I hate burying the lead in these posts so I won't.
This is a point of real pride for me since I remain the only person working on the code base. While most Americans had a short work week due to the Thanksgiving holiday, I used that time to code.
(For some context, I moved to Austin a couple months back and am about 1,500 miles from my family. Given the state of things, I didn't feel comfortable traveling to see them for this holiday.)
Here's an abbreviated list of new features:
Took more than a few energy drinks with some electronic music blasting in my ears but worth it in the end.
While many of these items will not affect the core user base of the product who are using the tool to create quick stream recap videos, the flexibility for those who want to do more is now available.
The biggest piece in this entire process is the rewriting of the primary video process. Up to this latest update on it, it hadn't been modified since the initial launch of the service. It's not an understatement to say that those 150 lines of code were the heart of this service. In the end, through some changes in core architecture, I was able to get this down to 97 lines with three new supporting functions. This reduction in total complexity actually means that things should be easier for me to maintain while also being more stable in day to day use.
This rewrite made it possible for the often requested feature to have the individual clips available for download. Some creators just wanted to have the ability to drop the clips into their video editing program of choice. I don't like going back on initial assumptions and choices that I made. That said, in my continuing effort to extract my own limiting choices from the app, I knew this one had to be added to the pre-1.0 release list. When you hear a user suggestion for the umpteenth time, it's time to listen and resolve it.
Additionally, I took some time to make sure that the clips that are being generated include value metadata in their naming convention. For example, if the clip starts at 01:45:12 in the stream VOD, the resulting video clip is titled as "8623__01h_45m_12s.mp4". The leading number is an internal clip ID and is useful for ordering of clips. If an editor needs to go back and grab an 3 seconds before the clip begins to grab a segment leading into the clip, they know from this file name exactly where to go in the VOD.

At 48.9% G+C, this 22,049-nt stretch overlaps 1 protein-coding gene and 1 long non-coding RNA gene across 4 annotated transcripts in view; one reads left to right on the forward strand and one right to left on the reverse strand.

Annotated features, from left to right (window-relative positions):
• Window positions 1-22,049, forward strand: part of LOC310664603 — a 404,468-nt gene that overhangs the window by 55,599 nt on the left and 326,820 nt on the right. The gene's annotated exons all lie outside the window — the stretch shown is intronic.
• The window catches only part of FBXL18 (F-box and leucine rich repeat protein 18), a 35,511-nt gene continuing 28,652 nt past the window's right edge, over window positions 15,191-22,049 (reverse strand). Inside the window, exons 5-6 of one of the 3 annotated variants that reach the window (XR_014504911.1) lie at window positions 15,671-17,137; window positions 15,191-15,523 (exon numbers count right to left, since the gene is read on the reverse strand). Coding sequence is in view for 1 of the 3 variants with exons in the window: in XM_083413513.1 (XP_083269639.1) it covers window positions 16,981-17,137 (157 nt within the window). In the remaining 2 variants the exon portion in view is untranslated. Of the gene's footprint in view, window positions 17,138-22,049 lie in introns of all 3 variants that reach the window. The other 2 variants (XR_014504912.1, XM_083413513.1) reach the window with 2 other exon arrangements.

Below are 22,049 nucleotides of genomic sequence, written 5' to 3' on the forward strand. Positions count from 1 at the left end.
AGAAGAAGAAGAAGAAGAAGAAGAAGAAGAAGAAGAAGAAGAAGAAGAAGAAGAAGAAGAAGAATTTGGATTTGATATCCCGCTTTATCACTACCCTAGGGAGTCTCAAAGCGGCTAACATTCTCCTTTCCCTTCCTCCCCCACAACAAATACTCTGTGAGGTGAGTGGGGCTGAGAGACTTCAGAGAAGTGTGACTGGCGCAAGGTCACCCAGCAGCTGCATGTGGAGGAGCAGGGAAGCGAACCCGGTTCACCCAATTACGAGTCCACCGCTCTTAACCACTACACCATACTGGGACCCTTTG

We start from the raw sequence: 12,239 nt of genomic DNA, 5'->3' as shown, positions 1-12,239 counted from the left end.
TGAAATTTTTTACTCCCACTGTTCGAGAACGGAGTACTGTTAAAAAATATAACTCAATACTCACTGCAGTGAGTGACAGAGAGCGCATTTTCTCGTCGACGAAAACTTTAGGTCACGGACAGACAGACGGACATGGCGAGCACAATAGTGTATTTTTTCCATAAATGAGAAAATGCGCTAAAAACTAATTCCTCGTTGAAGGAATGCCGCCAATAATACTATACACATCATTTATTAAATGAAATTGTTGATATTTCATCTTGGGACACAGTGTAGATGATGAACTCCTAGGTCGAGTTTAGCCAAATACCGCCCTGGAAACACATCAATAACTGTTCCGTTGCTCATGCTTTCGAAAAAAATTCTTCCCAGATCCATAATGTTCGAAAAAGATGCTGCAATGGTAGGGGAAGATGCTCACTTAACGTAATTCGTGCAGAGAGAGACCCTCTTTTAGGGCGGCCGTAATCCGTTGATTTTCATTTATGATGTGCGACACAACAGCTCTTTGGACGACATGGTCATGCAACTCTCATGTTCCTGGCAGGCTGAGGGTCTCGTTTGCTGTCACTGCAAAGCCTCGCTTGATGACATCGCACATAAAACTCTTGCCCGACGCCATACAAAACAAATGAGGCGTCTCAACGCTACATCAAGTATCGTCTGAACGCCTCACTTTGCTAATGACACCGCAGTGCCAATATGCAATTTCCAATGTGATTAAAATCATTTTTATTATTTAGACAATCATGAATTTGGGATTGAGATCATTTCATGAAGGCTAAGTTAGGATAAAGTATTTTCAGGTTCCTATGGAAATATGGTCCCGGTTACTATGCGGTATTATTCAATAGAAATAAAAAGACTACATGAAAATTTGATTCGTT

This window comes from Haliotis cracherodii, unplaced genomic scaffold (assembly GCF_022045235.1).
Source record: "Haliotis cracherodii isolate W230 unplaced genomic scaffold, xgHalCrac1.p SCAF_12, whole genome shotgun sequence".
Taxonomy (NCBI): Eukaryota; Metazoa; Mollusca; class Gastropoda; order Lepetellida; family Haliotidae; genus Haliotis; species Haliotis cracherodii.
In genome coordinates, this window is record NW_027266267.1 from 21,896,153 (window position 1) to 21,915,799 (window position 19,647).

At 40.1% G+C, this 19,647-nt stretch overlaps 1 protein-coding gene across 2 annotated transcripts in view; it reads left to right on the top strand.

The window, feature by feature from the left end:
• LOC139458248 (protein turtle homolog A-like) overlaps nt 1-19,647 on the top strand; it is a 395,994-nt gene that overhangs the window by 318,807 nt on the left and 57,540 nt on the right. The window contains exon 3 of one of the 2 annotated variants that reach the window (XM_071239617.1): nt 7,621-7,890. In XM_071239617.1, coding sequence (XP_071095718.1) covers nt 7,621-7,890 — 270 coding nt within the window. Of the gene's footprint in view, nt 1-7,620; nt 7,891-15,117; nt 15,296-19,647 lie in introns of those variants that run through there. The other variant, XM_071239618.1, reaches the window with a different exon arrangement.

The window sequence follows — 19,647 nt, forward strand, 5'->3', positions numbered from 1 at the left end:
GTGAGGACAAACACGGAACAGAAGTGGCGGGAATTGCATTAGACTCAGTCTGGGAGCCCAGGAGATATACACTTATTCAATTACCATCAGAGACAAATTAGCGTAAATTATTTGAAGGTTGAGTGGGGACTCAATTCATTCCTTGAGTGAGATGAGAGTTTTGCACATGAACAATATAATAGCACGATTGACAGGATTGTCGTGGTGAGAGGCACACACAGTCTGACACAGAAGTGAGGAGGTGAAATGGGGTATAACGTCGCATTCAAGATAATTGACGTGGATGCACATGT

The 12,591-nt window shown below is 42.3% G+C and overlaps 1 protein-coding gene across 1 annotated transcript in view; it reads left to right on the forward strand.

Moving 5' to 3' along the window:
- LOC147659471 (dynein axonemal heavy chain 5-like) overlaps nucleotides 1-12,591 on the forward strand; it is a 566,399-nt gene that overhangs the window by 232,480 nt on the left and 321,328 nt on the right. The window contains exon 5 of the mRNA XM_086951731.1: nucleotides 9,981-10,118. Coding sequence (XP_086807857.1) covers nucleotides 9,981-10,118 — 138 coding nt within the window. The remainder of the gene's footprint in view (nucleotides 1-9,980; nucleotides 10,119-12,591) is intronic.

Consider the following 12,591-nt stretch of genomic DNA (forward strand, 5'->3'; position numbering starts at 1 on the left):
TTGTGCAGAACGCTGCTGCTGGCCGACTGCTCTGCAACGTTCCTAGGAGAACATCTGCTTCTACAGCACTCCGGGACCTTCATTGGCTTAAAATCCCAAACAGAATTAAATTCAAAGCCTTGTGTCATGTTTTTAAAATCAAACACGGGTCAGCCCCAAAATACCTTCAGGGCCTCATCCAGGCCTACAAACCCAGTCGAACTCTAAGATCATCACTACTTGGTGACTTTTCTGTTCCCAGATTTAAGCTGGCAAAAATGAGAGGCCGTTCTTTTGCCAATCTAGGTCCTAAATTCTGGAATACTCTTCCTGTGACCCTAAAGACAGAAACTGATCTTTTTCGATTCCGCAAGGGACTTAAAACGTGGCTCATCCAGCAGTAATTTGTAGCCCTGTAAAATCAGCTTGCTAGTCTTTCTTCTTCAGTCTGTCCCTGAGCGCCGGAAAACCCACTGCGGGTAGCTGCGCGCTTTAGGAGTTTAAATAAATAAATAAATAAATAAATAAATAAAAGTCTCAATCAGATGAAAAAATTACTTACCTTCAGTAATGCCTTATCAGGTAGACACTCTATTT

With the system now using individually rendered clips instead of subclips, funneling all of these into specific folders was a breeze. Zipping those files including the rendered videos was also fairly simple. Delivering those zip files to the Digital Ocean Space that I’m using for that portion of things did take some effort since I’m so used to having local on a single server. Since Spaces are just a specially wrapped S3 space, one win quickly became many more.
With all these pieces in place, I decided that it was the best move to go ahead and re-download and re-render all the clips and produced videos for every stream created over the past week. This way I could know with 100% confidence that the storage space had a consistent naming convention and could be trusted for all potential download links. All in all, it took nearly 24 hours to do this but in the end it did work as expected.
Finally, instead of just saving those clips and videos for streams where a YouTube video is uploaded, it’s done for any stream and any clip requested. This means that if a streamer doesn’t hit their required number of clips to produce a YT video, these clips are still available for download or delivery to their own S3 bucket for use in a future super-compilation.
Even though all the initial 1.0 features are live and currently working as expected, this isn’t a 1.0 launch quite yet. I have a ton of little UI/UX, user onboarding, website changes and go-to-market actions that need to get finished. As it currently stands, I feel confident that I’ll be ready to go shortly after the new year kicks off.
I’ve got a list of 30 features to consider developing and I intend to go back through those in the coming weeks and sorting out which are worthy of pursuing and which order. More than half dozen of these are less than 2 hours to develop and deploy and therefore I might consider sneaking some of these in-between the other work to relieve the stress that working on things that aren’t code creates for me.
Hope you’ve had a great week and if you celebrated the holiday that you did so safely.